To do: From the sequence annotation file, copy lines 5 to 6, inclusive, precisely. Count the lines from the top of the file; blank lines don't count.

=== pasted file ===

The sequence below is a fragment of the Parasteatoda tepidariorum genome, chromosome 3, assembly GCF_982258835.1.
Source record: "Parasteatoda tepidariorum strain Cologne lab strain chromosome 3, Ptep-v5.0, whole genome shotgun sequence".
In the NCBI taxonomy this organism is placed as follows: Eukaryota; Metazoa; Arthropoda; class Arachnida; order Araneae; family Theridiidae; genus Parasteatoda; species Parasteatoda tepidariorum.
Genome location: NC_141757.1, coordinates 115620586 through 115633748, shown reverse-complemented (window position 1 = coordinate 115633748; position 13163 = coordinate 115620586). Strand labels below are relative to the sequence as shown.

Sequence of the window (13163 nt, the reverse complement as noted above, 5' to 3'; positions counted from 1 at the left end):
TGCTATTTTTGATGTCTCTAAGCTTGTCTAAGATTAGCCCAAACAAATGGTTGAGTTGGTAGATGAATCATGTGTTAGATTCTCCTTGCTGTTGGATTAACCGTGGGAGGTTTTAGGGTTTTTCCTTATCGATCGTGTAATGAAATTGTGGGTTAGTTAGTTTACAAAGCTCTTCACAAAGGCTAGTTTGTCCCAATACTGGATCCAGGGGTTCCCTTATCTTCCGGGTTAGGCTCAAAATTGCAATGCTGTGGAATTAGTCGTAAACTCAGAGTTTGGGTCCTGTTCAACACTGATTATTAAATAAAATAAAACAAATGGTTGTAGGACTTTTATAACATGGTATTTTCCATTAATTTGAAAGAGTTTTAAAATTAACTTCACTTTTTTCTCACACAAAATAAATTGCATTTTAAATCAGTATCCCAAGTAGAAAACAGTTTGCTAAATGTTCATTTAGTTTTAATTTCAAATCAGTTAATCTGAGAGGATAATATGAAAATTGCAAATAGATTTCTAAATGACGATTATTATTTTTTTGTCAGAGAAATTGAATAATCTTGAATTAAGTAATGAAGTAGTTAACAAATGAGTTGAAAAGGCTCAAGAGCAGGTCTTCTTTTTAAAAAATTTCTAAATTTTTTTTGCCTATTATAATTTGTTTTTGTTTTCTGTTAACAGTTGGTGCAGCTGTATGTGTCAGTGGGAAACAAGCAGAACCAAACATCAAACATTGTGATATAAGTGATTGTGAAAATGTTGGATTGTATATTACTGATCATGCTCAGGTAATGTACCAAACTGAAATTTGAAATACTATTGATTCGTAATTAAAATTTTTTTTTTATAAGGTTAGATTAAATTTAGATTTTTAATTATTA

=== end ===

Sequence of the window (13163 nt, the reverse complement as noted above, 5' to 3'; positions counted from 1 at the left end):
TGCTATTTTTGATGTCTCTAAGCTTGTCTAAGATTAGCCCAAACAAATGGTTGAGTTGGTAGATGAATCATGTGTTAGATTCTCCTTGCTGTTGGATTAACCGTGGGAGGTTTTAGGGTTTTTCCTTATCGATCGTGTAATGAAATTGTGGGTTAGTTAGTTTACAAAGCTCTTCACAAAGGCTAGTTTGTCCCAATACTGGATCCAGGGGTTCCCTTATCTTCCGGGTTAGGCTCAAAATTGCAATGCTGTGGAATTAGTCGTAAACTCAGAGTTTGGGTCCTGTTCAACACTGATTATTAAATAAAATAAAACAAATGGTTGTAGGACTTTTATAACATGGTATTTTCCATTAATTTGAAAGAGTTTTAAAATTAACTTCACTTTTTTCTCACACAAAATAAATTGCATTTTAAATCAGTATCCCAAGTAGAAAACAGTTTGCTAAATGTTCATTTAGTTTTAATTTCAAATCAGTTAATCTGAGAGGATAATATGAAAATTGCAAATAGATTTCTAAATGACGATTATTATTTTTTTGTCAGAGAAATTGAATAATCTTGAATTAAGTAATGAAGTAGTTAACAAATGAGTTGAAAAGGCTCAAGAGCAGGTCTTCTTTTTAAAAAATTTCTAAATTTTTTTTGCCTATTATAATTTGTTTTTGTTTTCTGTTAACAGTTGGTGCAGCTGTATGTGTCAGTGGGAAACAAGCAGAACCAAACATCAAACATTGTGATATAAGTGATTGTGAAAATGTTGGATTGTATATTACTGATCATGCTCAGGTAATGTACCAAACTGAAATTTGAAATACTATTGATTCGTAATTAAAATTTTTTTTTTATAAGGTTAGATTAAATTTAGATTTTTAATTATTA